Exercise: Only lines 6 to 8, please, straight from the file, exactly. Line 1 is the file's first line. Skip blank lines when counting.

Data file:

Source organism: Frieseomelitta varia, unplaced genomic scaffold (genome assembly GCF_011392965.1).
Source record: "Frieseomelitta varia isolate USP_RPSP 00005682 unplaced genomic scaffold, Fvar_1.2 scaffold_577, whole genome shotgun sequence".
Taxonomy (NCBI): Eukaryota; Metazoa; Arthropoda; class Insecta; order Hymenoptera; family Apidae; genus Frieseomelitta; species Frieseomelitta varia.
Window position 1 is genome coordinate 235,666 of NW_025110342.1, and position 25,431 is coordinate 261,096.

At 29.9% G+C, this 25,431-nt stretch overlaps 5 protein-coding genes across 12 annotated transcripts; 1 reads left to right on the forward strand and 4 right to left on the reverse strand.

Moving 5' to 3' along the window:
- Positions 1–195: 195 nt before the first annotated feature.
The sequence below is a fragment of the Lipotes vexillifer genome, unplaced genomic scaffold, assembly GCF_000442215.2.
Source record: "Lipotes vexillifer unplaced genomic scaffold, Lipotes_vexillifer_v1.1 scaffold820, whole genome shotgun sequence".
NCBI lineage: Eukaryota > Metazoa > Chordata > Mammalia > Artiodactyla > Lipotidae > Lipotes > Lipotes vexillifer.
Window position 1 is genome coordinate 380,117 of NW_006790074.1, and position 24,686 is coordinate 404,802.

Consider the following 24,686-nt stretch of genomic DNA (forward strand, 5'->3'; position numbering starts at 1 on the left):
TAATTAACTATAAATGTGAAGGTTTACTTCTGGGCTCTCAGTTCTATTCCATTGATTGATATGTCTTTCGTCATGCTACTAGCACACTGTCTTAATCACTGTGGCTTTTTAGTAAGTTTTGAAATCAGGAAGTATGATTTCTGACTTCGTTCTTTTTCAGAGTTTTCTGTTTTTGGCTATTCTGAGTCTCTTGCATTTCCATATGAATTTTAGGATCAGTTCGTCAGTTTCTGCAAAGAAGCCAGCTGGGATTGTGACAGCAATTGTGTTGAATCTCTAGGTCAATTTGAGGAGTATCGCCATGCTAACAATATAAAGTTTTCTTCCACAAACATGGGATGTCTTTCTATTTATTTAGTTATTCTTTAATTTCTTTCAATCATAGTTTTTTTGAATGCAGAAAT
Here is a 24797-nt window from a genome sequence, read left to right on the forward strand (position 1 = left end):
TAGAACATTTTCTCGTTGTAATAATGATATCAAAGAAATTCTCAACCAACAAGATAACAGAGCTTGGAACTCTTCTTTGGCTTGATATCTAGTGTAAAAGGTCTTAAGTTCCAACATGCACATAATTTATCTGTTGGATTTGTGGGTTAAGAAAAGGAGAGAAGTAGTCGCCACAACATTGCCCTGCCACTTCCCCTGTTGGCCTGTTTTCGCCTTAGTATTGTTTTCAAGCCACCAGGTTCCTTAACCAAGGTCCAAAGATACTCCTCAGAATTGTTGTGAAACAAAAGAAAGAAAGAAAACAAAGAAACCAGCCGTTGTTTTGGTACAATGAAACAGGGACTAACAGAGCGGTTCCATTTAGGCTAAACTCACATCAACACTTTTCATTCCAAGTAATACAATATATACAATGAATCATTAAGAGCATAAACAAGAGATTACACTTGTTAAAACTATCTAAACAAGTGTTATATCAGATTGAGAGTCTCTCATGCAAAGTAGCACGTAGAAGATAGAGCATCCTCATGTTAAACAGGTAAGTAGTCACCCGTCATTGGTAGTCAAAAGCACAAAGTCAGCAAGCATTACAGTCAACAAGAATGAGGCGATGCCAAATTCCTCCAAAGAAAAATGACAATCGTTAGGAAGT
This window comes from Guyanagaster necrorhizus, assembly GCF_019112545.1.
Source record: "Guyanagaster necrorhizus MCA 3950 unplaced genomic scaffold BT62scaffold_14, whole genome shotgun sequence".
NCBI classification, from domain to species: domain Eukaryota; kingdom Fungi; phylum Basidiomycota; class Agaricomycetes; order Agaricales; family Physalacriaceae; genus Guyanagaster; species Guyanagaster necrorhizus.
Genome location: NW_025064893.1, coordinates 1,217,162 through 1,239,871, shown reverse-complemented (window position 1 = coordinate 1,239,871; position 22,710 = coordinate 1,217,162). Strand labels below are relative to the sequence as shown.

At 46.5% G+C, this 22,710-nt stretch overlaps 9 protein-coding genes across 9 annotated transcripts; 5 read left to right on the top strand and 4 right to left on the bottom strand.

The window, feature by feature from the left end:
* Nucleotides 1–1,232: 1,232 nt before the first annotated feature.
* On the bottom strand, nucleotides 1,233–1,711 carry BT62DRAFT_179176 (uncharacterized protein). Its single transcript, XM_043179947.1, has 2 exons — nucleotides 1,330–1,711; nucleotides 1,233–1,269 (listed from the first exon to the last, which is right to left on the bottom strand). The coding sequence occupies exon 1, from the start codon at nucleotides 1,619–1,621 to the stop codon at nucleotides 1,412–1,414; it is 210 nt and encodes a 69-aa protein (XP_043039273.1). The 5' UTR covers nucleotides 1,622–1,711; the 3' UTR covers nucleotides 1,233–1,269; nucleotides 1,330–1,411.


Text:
Moving 5' to 3' along the window:
- Positions 1–195: 195 nt before the first annotated feature.
The sequence below is a fragment of the Lipotes vexillifer genome, unplaced genomic scaffold, assembly GCF_000442215.2.